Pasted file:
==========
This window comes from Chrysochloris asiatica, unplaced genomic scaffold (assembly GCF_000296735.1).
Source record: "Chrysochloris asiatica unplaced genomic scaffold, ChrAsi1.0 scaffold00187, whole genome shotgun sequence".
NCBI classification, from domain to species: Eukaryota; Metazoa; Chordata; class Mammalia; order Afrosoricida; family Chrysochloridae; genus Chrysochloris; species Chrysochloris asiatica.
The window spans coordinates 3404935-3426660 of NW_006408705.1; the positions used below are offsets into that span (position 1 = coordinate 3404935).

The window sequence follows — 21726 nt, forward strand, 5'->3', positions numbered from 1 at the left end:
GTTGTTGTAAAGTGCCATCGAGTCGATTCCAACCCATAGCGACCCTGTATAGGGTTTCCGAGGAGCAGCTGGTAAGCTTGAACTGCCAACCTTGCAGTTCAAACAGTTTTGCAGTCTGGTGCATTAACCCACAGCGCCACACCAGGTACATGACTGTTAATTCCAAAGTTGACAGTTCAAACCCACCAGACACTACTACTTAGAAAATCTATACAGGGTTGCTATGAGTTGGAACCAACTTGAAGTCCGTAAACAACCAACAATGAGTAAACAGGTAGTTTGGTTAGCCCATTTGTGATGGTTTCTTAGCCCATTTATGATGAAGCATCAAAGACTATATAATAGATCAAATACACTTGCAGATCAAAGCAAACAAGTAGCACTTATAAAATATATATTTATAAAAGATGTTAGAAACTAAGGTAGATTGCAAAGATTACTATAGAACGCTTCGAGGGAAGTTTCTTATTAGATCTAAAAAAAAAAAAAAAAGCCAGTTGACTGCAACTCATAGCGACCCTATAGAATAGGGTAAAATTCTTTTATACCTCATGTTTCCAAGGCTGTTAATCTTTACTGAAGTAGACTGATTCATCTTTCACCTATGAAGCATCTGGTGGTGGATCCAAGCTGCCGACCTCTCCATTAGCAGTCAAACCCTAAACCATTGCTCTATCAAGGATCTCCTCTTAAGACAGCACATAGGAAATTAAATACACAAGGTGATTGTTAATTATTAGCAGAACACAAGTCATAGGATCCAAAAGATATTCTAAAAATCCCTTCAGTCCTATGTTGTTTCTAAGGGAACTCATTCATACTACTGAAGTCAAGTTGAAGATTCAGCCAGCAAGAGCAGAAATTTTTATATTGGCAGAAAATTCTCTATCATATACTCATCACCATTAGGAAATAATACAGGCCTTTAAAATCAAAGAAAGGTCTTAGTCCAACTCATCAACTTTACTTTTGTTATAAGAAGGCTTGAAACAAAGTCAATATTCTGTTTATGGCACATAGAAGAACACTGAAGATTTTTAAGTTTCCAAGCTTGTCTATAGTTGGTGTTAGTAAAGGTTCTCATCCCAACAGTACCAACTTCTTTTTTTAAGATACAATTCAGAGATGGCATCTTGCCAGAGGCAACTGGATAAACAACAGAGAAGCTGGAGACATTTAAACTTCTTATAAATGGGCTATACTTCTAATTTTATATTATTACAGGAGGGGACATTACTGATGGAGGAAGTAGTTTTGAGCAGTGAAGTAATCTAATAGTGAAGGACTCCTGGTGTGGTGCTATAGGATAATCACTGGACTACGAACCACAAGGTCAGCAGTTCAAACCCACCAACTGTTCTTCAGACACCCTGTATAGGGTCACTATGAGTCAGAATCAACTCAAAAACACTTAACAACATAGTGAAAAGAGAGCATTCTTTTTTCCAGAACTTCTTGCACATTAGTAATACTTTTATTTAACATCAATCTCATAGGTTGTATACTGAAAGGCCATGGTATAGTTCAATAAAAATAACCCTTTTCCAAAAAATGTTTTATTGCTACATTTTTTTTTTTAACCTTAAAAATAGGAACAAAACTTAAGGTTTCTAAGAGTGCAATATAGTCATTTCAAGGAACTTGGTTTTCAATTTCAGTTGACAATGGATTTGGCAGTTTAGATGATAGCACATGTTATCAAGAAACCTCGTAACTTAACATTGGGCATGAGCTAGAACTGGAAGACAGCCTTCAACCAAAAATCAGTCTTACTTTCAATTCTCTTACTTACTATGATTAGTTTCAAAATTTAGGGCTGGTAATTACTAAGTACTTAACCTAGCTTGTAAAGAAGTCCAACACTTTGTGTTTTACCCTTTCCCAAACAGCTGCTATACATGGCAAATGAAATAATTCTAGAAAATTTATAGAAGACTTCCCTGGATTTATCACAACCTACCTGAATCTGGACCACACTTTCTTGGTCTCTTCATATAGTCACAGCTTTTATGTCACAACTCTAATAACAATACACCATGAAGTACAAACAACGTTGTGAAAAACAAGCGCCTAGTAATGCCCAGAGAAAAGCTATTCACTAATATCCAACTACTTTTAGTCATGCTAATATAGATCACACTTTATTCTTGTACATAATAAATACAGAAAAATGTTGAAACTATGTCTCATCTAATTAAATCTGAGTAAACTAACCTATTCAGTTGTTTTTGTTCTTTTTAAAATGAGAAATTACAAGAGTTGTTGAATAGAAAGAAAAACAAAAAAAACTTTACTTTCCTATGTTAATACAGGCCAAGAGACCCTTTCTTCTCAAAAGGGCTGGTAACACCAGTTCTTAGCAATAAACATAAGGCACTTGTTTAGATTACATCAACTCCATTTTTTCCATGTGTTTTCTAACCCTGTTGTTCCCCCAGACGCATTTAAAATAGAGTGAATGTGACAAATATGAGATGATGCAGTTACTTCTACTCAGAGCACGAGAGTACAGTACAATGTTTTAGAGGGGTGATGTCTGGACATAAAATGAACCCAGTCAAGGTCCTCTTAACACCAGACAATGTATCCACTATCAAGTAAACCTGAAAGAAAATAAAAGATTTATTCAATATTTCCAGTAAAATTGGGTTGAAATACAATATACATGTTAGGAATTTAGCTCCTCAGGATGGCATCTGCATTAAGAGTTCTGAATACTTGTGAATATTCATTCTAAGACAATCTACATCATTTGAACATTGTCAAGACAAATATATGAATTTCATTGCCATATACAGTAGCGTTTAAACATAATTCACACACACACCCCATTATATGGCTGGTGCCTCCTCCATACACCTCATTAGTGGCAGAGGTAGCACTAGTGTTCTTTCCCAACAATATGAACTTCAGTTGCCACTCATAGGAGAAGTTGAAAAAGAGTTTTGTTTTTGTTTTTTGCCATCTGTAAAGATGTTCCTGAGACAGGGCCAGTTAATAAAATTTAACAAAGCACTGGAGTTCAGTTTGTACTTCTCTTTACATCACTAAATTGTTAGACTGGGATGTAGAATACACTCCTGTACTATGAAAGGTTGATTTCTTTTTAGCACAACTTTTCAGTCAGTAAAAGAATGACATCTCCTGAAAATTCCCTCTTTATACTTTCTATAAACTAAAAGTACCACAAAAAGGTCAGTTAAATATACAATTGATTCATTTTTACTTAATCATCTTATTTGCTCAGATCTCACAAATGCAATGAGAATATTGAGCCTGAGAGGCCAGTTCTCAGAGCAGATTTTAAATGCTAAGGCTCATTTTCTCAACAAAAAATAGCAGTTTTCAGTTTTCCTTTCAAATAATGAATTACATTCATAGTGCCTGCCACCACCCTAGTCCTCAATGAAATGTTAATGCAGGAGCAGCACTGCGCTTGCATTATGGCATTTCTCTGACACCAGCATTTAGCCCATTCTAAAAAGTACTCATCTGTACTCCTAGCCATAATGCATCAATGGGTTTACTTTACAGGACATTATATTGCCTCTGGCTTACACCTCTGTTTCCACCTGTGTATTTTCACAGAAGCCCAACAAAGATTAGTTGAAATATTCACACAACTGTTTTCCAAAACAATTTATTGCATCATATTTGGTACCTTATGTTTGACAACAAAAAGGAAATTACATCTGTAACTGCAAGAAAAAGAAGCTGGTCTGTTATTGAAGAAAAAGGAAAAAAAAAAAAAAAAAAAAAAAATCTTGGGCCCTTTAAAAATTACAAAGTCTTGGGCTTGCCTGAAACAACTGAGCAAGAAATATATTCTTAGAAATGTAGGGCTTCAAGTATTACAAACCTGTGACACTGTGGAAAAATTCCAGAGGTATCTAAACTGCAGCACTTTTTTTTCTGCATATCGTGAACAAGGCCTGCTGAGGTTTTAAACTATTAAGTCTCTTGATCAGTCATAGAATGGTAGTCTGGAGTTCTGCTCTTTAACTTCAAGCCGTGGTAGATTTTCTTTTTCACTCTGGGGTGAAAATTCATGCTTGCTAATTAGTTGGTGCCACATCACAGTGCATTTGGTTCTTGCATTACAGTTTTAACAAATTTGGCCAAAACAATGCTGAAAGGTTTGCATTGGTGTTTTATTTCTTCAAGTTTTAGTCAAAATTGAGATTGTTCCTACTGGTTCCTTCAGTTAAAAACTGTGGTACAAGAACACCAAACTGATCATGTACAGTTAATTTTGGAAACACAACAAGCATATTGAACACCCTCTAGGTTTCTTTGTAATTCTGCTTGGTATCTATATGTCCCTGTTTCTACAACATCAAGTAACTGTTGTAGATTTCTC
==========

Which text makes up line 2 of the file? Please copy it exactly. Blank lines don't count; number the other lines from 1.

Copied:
Source record: "Chrysochloris asiatica unplaced genomic scaffold, ChrAsi1.0 scaffold00187, whole genome shotgun sequence".